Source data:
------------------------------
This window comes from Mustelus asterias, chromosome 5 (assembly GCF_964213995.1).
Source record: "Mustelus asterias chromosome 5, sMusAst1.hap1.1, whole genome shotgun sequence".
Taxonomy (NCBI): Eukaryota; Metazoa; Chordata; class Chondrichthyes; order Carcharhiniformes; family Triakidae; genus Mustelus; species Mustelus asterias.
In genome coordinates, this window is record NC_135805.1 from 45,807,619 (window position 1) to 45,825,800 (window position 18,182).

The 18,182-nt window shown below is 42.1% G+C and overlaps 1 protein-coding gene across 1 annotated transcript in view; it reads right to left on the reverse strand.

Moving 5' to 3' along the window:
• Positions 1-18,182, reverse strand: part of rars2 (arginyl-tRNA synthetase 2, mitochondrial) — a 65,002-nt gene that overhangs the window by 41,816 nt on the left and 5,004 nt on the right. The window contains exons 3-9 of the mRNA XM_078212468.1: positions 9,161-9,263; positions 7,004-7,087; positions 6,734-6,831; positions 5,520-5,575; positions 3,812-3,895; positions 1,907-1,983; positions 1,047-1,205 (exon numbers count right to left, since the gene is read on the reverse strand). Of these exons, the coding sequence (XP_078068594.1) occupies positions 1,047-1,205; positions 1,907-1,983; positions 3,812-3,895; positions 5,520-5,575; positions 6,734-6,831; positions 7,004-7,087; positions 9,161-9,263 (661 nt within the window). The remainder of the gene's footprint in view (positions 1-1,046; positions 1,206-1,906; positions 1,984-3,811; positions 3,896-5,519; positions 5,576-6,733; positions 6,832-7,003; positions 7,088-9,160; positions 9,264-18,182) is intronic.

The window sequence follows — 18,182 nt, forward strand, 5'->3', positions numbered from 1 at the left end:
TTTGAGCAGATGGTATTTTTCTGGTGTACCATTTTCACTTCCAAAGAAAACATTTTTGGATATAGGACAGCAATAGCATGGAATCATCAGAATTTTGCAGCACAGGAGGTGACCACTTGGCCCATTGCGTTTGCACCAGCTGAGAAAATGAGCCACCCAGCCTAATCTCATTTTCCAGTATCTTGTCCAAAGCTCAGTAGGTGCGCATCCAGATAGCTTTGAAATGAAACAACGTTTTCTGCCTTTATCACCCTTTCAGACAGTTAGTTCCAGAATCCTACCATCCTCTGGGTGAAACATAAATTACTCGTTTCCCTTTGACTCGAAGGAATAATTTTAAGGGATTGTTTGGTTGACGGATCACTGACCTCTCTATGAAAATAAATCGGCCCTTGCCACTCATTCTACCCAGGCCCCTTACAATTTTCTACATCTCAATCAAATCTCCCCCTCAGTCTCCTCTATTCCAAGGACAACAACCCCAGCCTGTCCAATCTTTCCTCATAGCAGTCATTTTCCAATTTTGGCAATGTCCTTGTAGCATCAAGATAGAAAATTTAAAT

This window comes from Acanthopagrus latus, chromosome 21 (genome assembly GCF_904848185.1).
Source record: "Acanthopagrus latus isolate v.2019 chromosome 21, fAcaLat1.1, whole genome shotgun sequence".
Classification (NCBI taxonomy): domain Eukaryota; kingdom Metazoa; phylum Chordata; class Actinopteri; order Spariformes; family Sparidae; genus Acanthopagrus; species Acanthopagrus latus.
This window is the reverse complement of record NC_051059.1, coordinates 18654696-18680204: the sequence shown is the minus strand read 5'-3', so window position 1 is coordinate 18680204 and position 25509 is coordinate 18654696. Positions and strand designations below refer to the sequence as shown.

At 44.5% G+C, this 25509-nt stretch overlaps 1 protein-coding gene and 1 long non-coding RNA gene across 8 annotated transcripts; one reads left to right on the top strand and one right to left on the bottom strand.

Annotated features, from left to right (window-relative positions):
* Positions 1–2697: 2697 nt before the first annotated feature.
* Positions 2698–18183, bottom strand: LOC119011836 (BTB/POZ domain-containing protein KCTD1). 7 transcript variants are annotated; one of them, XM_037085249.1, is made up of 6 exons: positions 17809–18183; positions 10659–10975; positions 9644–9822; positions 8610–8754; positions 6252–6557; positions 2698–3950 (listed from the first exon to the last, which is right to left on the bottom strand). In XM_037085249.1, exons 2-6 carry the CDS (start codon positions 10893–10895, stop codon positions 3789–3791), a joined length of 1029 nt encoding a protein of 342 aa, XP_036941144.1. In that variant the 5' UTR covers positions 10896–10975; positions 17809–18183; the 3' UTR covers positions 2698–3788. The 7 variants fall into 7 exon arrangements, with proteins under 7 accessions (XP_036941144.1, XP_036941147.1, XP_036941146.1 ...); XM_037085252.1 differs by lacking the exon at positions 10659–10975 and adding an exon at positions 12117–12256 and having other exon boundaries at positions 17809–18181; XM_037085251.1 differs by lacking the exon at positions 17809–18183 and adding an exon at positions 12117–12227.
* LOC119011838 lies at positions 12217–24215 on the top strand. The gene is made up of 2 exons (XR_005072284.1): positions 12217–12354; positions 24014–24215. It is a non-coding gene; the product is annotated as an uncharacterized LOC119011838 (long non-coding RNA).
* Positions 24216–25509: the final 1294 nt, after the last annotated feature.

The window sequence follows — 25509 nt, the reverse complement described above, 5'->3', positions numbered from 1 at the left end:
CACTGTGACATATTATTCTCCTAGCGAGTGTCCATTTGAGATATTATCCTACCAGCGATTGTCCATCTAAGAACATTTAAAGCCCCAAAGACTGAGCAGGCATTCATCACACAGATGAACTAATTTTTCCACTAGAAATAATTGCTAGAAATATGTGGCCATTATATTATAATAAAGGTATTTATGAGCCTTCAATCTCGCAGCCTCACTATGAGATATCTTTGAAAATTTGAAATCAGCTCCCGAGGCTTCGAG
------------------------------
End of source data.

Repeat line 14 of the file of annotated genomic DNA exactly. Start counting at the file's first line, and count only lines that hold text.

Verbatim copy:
At 44.5% G+C, this 25509-nt stretch overlaps 1 protein-coding gene and 1 long non-coding RNA gene across 8 annotated transcripts; one reads left to right on the top strand and one right to left on the bottom strand.